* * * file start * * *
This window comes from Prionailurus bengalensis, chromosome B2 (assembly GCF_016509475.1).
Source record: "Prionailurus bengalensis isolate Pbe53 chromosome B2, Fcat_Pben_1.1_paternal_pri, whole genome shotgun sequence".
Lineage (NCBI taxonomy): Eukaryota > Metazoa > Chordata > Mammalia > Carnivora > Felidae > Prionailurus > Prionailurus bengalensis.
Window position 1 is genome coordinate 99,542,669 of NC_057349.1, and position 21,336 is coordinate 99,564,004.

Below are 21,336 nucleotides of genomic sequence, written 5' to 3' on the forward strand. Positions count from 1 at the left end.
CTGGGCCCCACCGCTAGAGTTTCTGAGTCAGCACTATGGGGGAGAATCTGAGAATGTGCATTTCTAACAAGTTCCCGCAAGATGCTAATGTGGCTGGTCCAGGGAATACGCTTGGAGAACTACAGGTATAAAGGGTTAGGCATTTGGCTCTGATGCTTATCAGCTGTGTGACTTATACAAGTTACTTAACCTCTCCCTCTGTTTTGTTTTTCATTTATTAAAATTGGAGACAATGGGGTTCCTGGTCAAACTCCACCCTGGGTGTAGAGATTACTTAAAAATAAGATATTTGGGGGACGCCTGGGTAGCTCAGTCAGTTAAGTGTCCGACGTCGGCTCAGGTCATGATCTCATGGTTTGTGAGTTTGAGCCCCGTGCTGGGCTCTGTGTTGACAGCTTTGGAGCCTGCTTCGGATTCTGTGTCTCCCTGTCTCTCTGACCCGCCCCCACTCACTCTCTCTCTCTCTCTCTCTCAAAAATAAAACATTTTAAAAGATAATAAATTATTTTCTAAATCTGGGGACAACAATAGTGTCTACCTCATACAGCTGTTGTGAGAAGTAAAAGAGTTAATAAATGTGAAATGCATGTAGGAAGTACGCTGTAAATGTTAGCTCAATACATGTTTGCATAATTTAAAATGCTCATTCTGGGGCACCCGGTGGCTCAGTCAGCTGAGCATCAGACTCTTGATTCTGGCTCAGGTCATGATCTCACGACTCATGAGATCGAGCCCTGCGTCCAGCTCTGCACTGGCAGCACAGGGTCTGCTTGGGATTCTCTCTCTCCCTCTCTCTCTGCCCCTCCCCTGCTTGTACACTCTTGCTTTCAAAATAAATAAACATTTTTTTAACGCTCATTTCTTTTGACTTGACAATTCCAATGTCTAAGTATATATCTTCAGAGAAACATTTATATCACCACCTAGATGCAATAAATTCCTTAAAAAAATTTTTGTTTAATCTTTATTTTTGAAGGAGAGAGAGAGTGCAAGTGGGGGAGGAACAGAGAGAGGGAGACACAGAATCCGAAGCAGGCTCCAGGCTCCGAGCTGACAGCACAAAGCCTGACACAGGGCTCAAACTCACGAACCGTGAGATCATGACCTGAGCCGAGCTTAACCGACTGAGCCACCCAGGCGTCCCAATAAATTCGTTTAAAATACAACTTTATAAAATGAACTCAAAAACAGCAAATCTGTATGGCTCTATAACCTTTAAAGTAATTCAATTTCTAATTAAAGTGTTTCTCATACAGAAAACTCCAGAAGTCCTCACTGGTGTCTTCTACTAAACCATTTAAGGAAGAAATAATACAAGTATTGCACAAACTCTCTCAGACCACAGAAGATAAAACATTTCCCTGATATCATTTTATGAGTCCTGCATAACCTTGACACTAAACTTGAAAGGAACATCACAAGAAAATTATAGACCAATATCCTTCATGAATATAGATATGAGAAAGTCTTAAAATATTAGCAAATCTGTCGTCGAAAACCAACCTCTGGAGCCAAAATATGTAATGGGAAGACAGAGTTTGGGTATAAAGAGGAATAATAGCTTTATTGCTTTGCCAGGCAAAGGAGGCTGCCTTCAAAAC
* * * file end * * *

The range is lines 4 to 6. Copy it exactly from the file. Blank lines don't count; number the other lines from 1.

Window position 1 is genome coordinate 99,542,669 of NC_057349.1, and position 21,336 is coordinate 99,564,004.

Below are 21,336 nucleotides of genomic sequence, written 5' to 3' on the forward strand. Positions count from 1 at the left end.
CTGGGCCCCACCGCTAGAGTTTCTGAGTCAGCACTATGGGGGAGAATCTGAGAATGTGCATTTCTAACAAGTTCCCGCAAGATGCTAATGTGGCTGGTCCAGGGAATACGCTTGGAGAACTACAGGTATAAAGGGTTAGGCATTTGGCTCTGATGCTTATCAGCTGTGTGACTTATACAAGTTACTTAACCTCTCCCTCTGTTTTGTTTTTCATTTATTAAAATTGGAGACAATGGGGTTCCTGGTCAAACTCCACCCTGGGTGTAGAGATTACTTAAAAATAAGATATTTGGGGGACGCCTGGGTAGCTCAGTCAGTTAAGTGTCCGACGTCGGCTCAGGTCATGATCTCATGGTTTGTGAGTTTGAGCCCCGTGCTGGGCTCTGTGTTGACAGCTTTGGAGCCTGCTTCGGATTCTGTGTCTCCCTGTCTCTCTGACCCGCCCCCACTCACTCTCTCTCTCTCTCTCTCTCAAAAATAAAACATTTTAAAAGATAATAAATTATTTTCTAAATCTGGGGACAACAATAGTGTCTACCTCATACAGCTGTTGTGAGAAGTAAAAGAGTTAATAAATGTGAAATGCATGTAGGAAGTACGCTGTAAATGTTAGCTCAATACATGTTTGCATAATTTAAAATGCTCATTCTGGGGCACCCGGTGGCTCAGTCAGCTGAGCATCAGACTCTTGATTCTGGCTCAGGTCATGATCTCACGACTCATGAGATCGAGCCCTGCGTCCAGCTCTGCACTGGCAGCACAGGGTCTGCTTGGGATTCTCTCTCTCCCTCTCTCTCTGCCCCTCCCCTGCTTGTACACTCTTGCTTTCAAAATAAATAAACATTTTTTTAACGCTCATTTCTTTTGACTTGACAATTCCAATGTCTAAGTATATATCTTCAGAGAAACATTTATATCACCACCTAGATGCAATAAATTCCTTAAAAAAATTTTTGTTTAATCTTTATTTTTGAAGGAGAGAGAGAGTGCAAGTGGGGGAGGAACAGAGAGAGGGAGACACAGAATCCGAAGCAGGCTCCAGGCTCCGAGCTGACAGCACAAAGCCTGACACAGGGCTCAAACTCACGAACCGTGAGATCATGACCTGAGCCGAGCTTAACCGACTGAGCCACCCAGGCGTCCCAATAAATTCGTTTAAAATACAACTTTATAAAATGAACTCAAAAACAGCAAATCTGTATGGCTCTATAACCTTTAAAGTAATTCAATTTCTAATTAAAGTGTTTCTCATACAGAAAACTCCAGAAGTCCTCACTGGTGTCTTCTACTAAACCATTTAAGGAAGAAATAATACAAGTATTGCACAAACTCTCTCAGACCACAGAAGATAAAACATTTCCCTGATATCATTTTATGAGTCCTGCATAACCTTGACACTAAACTTGAAAGGAACATCACAAGAAAATTATAGACCAATATCCTTCATGAATATAGATATGAGAAAGTCTTAAAATATTAGCAAATCTGTCGTCGAAAACCAACCTCTGGAGCCAAAATATGTAATGGGAAGACAGAGTTTGGGTATAAAGAGGAATAATAGCTTTATTGCTTTGCCAGGCAAAGGAGGCTGCCTTCAAAAC